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Blomkest-Svea sanitary sewer ponds receive preliminary OK by board

Evelyn Larson of Svea and Grant Christianson listen to the Planning Commission's decision Monday on sanitary sewer ponds that would service the Blomkest and Svea communities. Tribune photo by Ron Adams

WILLMAR -- A conditional use permit to build a wastewater stabilization pond to treat municipal sewage from the Blomkest and Svea communities was approved Monday by the Kandiyohi County Planning Commission.

The Kandiyohi County Board of Commissioners will take final action Dec. 16. The project has been in the works for four years, said Jim Bullert, project engineer. The Minnesota Pollution Control Agency has given its preliminary approval, he said.

Bullert said they searched for a year to find an appropriate site that provided a big enough separation from groundwater, had clay available for the liner and was available for sale.

The selected site is on a hill in Whitefield Township.

But two families who live close by said the first they heard of the project was Nov. 26 when they got a letter telling them about Monday night's hearing before the county Planning Commission.

"There should be some other place other than my front door," said Evelyn Larson, who was concerned the close proximity would bring bad odors in the wind and could harm her well.

Ben Jansen said he was concerned wastewater from pond could seep into the 17-acre wetland he's been restoring. He fears the pond will lower property values on his home.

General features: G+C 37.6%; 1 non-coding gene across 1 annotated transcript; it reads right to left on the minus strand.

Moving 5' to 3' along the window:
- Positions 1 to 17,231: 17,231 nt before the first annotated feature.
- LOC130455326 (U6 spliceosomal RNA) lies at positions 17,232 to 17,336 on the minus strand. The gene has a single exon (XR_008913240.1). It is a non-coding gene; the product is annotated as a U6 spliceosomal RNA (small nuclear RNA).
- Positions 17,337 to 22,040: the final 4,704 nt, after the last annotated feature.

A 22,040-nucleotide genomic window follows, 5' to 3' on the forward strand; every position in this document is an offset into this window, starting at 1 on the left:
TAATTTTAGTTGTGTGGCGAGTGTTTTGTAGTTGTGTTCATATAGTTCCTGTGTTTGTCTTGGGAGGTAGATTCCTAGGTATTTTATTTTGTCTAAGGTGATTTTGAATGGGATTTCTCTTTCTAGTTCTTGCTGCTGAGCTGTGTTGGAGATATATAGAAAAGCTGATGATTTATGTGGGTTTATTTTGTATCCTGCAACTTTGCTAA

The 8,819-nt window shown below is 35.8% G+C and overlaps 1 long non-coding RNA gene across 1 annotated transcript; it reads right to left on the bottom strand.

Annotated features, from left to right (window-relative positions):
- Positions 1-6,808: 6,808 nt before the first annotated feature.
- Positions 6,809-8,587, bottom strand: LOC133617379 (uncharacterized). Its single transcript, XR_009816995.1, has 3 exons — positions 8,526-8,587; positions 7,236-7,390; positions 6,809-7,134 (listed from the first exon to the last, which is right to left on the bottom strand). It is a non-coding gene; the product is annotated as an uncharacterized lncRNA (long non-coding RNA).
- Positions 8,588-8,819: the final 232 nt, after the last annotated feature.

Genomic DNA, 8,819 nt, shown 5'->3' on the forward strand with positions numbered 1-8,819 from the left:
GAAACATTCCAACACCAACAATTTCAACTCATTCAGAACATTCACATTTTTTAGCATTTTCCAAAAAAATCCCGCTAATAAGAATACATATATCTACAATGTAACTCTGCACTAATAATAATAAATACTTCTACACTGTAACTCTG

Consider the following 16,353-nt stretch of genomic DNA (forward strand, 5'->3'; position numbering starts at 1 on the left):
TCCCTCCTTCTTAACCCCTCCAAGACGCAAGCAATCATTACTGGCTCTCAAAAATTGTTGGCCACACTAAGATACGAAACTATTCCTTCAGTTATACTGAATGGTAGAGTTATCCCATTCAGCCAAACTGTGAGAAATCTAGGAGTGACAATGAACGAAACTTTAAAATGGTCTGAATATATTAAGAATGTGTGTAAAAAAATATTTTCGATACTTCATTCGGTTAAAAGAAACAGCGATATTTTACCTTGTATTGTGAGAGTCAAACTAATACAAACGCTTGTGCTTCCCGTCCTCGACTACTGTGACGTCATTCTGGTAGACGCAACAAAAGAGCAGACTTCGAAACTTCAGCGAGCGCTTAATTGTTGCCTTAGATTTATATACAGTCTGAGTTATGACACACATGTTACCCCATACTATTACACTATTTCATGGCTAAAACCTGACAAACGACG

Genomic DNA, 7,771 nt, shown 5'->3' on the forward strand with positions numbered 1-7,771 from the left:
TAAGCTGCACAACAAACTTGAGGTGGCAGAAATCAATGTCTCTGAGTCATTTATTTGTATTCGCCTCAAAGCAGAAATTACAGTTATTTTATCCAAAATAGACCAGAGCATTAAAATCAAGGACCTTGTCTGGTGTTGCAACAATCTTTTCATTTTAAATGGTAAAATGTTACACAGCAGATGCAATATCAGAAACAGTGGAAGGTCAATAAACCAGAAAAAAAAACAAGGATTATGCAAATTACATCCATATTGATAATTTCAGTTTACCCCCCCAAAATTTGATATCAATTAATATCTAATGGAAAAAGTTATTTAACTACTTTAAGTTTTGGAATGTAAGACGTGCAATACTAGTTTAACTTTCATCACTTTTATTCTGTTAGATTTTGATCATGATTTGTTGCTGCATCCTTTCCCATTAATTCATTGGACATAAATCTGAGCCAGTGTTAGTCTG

Grant Christianson, another area landowner, said he's in favor of the municipal wastewater system but said there should be protection for people who live close to the ponds, like Evelyn Larson, because they'll bear the greatest burden. He suggested a row of trees be planted as a barrier.

Bullert said except for a few weeks in the spring, the pond will not smell. It will also be tested for seepage before wastewater is put into it.

"I just don't think it's right," said Larson. "And why does it have to go so fast?"

Bullert said a public hearing had been held in the past during the planning phase of the project and a legal notice was put in the newspaper.

Jansen and Larson said they never saw the notice and weren't aware of the project, or that it would be so close to their homes, until 10 days ago.

"Can I have some time to think this over?" asked Larson.

"I'm not sure you do," responded Ed Huseby, chairman of the Planning Commission.

In approving the permit, the Planning Commission did agree to add a condition to require that a shelter belt of trees be planted on the north and west sides.

Carolyn Lange

A reporter for 35 years, Carolyn Lange covers regional news with the West Central Tribune.

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